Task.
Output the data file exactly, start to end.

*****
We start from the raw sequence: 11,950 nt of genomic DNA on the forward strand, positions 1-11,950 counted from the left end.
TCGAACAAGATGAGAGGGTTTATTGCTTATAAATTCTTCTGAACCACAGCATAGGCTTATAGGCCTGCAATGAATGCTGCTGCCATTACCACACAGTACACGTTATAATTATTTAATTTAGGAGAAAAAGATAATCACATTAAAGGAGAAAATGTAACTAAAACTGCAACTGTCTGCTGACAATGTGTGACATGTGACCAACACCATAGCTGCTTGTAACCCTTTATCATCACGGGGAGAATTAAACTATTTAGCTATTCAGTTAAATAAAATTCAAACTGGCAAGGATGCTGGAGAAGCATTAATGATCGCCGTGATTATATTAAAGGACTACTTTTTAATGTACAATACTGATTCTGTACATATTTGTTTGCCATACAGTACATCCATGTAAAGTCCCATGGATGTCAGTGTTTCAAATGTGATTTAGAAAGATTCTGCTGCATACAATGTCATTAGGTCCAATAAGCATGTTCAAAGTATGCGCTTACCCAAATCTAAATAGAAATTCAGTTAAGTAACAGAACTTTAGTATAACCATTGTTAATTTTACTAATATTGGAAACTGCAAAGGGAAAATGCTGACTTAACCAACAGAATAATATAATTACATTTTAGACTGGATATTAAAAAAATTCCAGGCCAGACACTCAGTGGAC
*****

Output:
We start from the raw sequence: 11,950 nt of genomic DNA on the forward strand, positions 1-11,950 counted from the left end.
TCGAACAAGATGAGAGGGTTTATTGCTTATAAATTCTTCTGAACCACAGCATAGGCTTATAGGCCTGCAATGAATGCTGCTGCCATTACCACACAGTACACGTTATAATTATTTAATTTAGGAGAAAAAGATAATCACATTAAAGGAGAAAATGTAACTAAAACTGCAACTGTCTGCTGACAATGTGTGACATGTGACCAACACCATAGCTGCTTGTAACCCTTTATCATCACGGGGAGAATTAAACTATTTAGCTATTCAGTTAAATAAAATTCAAACTGGCAAGGATGCTGGAGAAGCATTAATGATCGCCGTGATTATATTAAAGGACTACTTTTTAATGTACAATACTGATTCTGTACATATTTGTTTGCCATACAGTACATCCATGTAAAGTCCCATGGATGTCAGTGTTTCAAATGTGATTTAGAAAGATTCTGCTGCATACAATGTCATTAGGTCCAATAAGCATGTTCAAAGTATGCGCTTACCCAAATCTAAATAGAAATTCAGTTAAGTAACAGAACTTTAGTATAACCATTGTTAATTTTACTAATATTGGAAACTGCAAAGGGAAAATGCTGACTTAACCAACAGAATAATATAATTACATTTTAGACTGGATATTAAAAAAATTCCAGGCCAGACACTCAGTGGAC